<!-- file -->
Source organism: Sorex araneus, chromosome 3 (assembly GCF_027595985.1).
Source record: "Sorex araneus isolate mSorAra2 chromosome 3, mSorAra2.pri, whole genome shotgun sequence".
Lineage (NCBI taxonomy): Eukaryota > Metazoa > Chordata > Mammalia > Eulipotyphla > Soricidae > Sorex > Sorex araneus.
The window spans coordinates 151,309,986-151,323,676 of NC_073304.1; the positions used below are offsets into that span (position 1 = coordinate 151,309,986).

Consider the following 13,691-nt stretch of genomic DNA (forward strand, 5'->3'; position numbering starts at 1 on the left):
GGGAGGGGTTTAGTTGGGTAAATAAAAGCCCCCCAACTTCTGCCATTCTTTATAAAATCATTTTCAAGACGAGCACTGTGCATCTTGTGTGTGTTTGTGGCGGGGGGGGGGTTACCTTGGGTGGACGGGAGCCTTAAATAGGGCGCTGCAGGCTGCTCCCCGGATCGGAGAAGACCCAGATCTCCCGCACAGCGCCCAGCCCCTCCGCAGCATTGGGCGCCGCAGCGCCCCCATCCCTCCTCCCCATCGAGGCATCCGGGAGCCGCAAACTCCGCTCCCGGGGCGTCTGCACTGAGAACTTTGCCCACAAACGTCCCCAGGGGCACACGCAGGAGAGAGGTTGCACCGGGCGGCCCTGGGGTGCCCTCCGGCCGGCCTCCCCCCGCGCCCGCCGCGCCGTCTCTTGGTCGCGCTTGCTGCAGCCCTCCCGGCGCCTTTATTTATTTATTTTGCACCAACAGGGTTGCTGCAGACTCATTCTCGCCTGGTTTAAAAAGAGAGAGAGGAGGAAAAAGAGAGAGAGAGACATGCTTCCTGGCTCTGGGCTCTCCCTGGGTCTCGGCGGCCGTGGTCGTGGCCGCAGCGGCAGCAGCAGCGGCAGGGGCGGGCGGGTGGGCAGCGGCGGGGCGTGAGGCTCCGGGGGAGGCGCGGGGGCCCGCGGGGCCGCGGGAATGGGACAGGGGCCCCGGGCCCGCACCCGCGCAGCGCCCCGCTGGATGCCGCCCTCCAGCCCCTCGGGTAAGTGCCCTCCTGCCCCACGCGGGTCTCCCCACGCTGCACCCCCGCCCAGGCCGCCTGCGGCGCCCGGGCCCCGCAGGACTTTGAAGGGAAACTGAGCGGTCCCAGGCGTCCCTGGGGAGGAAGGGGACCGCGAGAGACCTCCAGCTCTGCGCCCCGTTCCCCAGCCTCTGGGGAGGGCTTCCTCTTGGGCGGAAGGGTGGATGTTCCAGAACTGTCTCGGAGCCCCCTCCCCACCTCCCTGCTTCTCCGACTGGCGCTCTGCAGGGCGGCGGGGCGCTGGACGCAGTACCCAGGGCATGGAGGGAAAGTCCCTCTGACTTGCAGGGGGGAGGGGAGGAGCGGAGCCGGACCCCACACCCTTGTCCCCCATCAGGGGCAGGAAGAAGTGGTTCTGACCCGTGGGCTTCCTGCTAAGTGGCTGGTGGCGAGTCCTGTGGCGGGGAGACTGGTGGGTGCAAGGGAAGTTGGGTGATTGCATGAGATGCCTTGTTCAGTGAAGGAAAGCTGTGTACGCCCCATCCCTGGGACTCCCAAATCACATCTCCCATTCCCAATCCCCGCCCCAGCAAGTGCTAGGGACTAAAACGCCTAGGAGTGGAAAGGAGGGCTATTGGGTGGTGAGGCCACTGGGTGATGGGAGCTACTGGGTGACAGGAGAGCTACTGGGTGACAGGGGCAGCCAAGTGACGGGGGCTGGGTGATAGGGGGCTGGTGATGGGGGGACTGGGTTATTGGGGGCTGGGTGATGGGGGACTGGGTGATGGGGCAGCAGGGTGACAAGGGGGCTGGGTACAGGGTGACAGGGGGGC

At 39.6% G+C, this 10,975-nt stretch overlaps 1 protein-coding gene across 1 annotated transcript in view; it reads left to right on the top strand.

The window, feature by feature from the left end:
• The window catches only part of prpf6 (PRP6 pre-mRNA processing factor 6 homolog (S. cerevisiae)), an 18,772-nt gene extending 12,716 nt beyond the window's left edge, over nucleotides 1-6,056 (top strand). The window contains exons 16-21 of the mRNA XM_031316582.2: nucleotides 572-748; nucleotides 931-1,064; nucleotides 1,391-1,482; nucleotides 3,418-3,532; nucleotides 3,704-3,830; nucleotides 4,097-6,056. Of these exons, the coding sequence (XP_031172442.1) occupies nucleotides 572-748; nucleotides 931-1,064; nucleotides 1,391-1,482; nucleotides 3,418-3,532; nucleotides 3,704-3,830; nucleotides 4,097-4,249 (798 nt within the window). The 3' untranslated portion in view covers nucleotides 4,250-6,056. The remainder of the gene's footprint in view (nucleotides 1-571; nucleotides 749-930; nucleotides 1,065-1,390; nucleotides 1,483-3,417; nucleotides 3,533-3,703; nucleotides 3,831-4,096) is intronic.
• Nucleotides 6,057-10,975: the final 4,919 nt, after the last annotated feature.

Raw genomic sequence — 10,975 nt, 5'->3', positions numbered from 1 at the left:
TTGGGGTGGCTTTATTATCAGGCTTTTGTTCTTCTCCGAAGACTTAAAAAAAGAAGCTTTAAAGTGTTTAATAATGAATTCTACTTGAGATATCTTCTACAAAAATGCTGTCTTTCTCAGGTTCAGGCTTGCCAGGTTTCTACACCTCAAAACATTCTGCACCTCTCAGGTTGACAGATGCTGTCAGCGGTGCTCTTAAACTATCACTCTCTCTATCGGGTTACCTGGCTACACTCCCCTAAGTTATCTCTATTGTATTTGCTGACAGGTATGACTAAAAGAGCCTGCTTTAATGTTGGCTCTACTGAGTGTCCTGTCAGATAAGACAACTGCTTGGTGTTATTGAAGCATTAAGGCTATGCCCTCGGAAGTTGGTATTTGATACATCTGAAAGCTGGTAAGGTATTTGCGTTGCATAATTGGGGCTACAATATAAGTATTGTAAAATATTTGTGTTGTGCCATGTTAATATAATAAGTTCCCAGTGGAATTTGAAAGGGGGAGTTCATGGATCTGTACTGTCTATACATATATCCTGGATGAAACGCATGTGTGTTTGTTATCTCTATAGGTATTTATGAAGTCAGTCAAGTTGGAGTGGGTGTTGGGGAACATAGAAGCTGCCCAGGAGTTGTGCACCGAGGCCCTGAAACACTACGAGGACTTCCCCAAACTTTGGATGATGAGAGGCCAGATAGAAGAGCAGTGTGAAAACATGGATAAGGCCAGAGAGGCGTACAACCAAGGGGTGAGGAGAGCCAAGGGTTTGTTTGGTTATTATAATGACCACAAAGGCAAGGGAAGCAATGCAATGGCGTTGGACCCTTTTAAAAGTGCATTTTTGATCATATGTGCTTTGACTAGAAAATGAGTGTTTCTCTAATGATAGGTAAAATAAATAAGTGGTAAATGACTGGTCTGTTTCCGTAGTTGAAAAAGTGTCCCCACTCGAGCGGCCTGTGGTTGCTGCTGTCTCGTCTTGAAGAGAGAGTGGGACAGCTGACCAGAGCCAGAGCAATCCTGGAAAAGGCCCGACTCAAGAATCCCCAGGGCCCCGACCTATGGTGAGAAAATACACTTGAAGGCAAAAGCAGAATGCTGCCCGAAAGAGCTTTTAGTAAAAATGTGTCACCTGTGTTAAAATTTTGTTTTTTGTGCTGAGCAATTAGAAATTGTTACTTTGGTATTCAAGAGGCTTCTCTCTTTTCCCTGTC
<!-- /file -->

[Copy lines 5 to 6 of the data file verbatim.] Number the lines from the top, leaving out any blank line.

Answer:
Consider the following 13,691-nt stretch of genomic DNA (forward strand, 5'->3'; position numbering starts at 1 on the left):
GGGAGGGGTTTAGTTGGGTAAATAAAAGCCCCCCAACTTCTGCCATTCTTTATAAAATCATTTTCAAGACGAGCACTGTGCATCTTGTGTGTGTTTGTGGCGGGGGGGGGGTTACCTTGGGTGGACGGGAGCCTTAAATAGGGCGCTGCAGGCTGCTCCCCGGATCGGAGAAGACCCAGATCTCCCGCACAGCGCCCAGCCCCTCCGCAGCATTGGGCGCCGCAGCGCCCCCATCCCTCCTCCCCATCGAGGCATCCGGGAGCCGCAAACTCCGCTCCCGGGGCGTCTGCACTGAGAACTTTGCCCACAAACGTCCCCAGGGGCACACGCAGGAGAGAGGTTGCACCGGGCGGCCCTGGGGTGCCCTCCGGCCGGCCTCCCCCCGCGCCCGCCGCGCCGTCTCTTGGTCGCGCTTGCTGCAGCCCTCCCGGCGCCTTTATTTATTTATTTTGCACCAACAGGGTTGCTGCAGACTCATTCTCGCCTGGTTTAAAAAGAGAGAGAGGAGGAAAAAGAGAGAGAGAGACATGCTTCCTGGCTCTGGGCTCTCCCTGGGTCTCGGCGGCCGTGGTCGTGGCCGCAGCGGCAGCAGCAGCGGCAGGGGCGGGCGGGTGGGCAGCGGCGGGGCGTGAGGCTCCGGGGGAGGCGCGGGGGCCCGCGGGGCCGCGGGAATGGGACAGGGGCCCCGGGCCCGCACCCGCGCAGCGCCCCGCTGGATGCCGCCCTCCAGCCCCTCGGGTAAGTGCCCTCCTGCCCCACGCGGGTCTCCCCACGCTGCACCCCCGCCCAGGCCGCCTGCGGCGCCCGGGCCCCGCAGGACTTTGAAGGGAAACTGAGCGGTCCCAGGCGTCCCTGGGGAGGAAGGGGACCGCGAGAGACCTCCAGCTCTGCGCCCCGTTCCCCAGCCTCTGGGGAGGGCTTCCTCTTGGGCGGAAGGGTGGATGTTCCAGAACTGTCTCGGAGCCCCCTCCCCACCTCCCTGCTTCTCCGACTGGCGCTCTGCAGGGCGGCGGGGCGCTGGACGCAGTACCCAGGGCATGGAGGGAAAGTCCCTCTGACTTGCAGGGGGGAGGGGAGGAGCGGAGCCGGACCCCACACCCTTGTCCCCCATCAGGGGCAGGAAGAAGTGGTTCTGACCCGTGGGCTTCCTGCTAAGTGGCTGGTGGCGAGTCCTGTGGCGGGGAGACTGGTGGGTGCAAGGGAAGTTGGGTGATTGCATGAGATGCCTTGTTCAGTGAAGGAAAGCTGTGTACGCCCCATCCCTGGGACTCCCAAATCACATCTCCCATTCCCAATCCCCGCCCCAGCAAGTGCTAGGGACTAAAACGCCTAGGAGTGGAAAGGAGGGCTATTGGGTGGTGAGGCCACTGGGTGATGGGAGCTACTGGGTGACAGGAGAGCTACTGGGTGACAGGGGCAGCCAAGTGACGGGGGCTGGGTGATAGGGGGCTGGTGATGGGGGGACTGGGTTATTGGGGGCTGGGTGATGGGGGACTGGGTGATGGGGCAGCAGGGTGACAAGGGGGCTGGGTACAGGGTGACAGGGGGGC